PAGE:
So, I know this sounds like a book I didn’t really like, and on the whole it was disappointing. But it did keep my interest. I did want to find out how it ended. I enjoyed Czarcik as a character. I enjoyed the writing. So overall, it was not a great book but it was entertaining and worth the read.
***Disclaimer: I received an advanced copy of this book for free on NetGalley, in exchange for an honest review. Thank you NetGalley!***
This book was a nice surprise for me. I read the synopsis and thought to myself, "Well, that sounds like just about every dystopian young adult book I've ever read." But it wasn't and that surprised me a lot. I found the plot intriguing and the characters were crisp and refreshing. I didn't really mean to make them sound like apples, but there we are.
Really only to things got on my nerves and I hope they are rectified before publishing. 1. The plot moves back and forth in time quite a bit, and there is no indication in the text about when we're in a particular time period. I found it rather confusing with no idea what time period we were in until I had read a page or two. Even a "X year" at the beginning of the chapters from the past would help. 2. Sometimes the text seemed a bit disjointed. For example, I would read something and then all of a sudden they'd be talking about a dead body and I'm thinking "wait, when did someone die? what happened?" So I went back and read those passages again and still can't figure out what happened. This didn't occur a lot, but it happened a few times.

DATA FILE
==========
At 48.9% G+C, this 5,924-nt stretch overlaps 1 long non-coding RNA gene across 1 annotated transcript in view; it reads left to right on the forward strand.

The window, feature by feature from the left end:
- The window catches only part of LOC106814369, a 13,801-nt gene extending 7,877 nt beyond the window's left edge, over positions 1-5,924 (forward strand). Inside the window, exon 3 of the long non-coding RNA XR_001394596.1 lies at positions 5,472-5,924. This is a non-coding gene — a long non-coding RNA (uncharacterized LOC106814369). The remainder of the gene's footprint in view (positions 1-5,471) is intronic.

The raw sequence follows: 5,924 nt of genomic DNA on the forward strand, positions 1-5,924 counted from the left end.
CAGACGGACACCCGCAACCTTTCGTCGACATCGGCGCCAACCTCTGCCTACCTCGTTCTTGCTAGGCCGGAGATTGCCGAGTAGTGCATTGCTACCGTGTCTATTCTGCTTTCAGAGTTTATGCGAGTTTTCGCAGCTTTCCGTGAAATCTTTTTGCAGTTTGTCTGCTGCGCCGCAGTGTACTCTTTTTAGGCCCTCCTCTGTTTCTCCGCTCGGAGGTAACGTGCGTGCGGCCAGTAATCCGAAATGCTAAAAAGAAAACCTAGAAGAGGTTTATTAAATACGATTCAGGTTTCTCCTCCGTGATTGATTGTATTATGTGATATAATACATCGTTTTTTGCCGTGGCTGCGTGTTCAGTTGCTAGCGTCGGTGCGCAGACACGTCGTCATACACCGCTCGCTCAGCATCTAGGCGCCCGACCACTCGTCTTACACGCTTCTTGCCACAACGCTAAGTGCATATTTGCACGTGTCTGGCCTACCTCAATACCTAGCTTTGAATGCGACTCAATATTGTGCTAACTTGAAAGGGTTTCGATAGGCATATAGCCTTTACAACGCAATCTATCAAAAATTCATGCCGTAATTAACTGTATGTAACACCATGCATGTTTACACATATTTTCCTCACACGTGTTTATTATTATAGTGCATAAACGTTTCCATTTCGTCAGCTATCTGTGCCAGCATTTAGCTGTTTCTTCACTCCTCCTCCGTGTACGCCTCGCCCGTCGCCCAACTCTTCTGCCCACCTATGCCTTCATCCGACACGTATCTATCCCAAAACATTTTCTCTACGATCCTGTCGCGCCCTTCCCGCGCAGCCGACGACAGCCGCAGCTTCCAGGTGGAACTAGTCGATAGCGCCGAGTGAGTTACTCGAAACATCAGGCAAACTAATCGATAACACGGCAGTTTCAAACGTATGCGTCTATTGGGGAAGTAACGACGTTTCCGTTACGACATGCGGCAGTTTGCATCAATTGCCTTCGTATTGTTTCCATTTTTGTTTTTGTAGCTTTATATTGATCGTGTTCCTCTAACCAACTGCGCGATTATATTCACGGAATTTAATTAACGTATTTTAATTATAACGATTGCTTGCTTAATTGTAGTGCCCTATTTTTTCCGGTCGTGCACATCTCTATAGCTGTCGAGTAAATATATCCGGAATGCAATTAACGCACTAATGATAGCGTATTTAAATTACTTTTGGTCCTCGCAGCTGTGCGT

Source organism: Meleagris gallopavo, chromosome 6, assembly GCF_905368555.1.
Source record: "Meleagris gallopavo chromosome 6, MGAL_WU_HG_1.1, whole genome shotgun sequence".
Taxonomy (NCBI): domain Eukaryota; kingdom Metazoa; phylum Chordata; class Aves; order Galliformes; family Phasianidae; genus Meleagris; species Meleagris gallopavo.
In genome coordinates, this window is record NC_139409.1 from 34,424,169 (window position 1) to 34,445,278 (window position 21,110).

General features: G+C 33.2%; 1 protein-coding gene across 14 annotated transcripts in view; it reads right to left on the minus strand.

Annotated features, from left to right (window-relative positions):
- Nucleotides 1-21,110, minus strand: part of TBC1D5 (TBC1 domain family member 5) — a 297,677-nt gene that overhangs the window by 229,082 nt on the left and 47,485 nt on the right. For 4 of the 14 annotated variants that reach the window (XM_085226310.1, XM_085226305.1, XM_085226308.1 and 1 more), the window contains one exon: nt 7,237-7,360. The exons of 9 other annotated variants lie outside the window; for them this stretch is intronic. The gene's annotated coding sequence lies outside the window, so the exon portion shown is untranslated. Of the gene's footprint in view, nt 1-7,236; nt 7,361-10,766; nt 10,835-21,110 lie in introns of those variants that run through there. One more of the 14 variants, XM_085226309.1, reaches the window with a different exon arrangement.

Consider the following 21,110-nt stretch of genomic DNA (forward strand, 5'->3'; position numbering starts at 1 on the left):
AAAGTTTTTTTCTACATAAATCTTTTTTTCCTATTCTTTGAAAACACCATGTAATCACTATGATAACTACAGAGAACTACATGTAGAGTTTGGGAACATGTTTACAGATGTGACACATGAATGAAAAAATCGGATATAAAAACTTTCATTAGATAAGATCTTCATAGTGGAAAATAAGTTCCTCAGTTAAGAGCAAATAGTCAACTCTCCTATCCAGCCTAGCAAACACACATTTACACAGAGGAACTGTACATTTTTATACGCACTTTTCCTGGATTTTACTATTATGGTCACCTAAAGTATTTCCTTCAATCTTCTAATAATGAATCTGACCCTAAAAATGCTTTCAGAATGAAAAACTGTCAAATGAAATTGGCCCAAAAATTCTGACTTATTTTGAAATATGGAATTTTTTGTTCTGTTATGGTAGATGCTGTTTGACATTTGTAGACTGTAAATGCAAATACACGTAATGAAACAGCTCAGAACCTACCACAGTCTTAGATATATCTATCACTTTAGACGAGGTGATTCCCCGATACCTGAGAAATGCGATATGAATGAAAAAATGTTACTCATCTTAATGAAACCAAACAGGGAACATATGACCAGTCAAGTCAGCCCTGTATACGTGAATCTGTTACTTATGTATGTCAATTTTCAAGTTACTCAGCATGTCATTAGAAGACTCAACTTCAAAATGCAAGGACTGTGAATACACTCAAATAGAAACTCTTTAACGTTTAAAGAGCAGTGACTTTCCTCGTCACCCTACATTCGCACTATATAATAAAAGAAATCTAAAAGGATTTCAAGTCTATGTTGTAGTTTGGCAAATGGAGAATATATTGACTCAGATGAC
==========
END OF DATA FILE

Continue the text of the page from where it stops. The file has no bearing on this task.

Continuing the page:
Storm was a good character, though I found her assumed helplessness a bit annoying sometimes. This book was the time for her to harness the power she still has and step forward into action. I saw that a little bit at the end, but it was quite literally only in the last 2 chapters. Prior to that she was a passenger to the plot and I wanted more from her.
Maria is a great character, a real kick butt strong woman with a purpose. The only drawback to her character is that I felt she was a vehicle to the next book. She seemed a little irrelevant to this particular plot but she was the method of getting our characters to the next book.
The plot moved at a good pace and the writing is exciting. I really enjoyed the journey this book took me on as a reader and I look forward to the revelations we get in the next book. I wish I could come up with more great things to say about this book, but anything else will spoil the plot and I endeavor to keep this review spoiler free. But it is a good, fun read that you should check out.
I cannot begin to tell you how dismayed I am to be giving a book by Scott Sigler just two stars. I can honestly say I don’t think I have ever given one of his books less than four stars. For me, Scott Sigler is an auto-buy, auto-read author. If he puts it into print, I will read it. And every single time, I have loved it. Until this time. When I first heard this book was being published I was a little surprised. Young Adult is not really the Sigler wheelhouse. Dick jokes and very colorful language is part of the writing style, none of which can be in a young adult book. But he’s an extraordinary writer so I didn’t worry about it too much. Surprised but not worried. In hindsight, I should have been worried.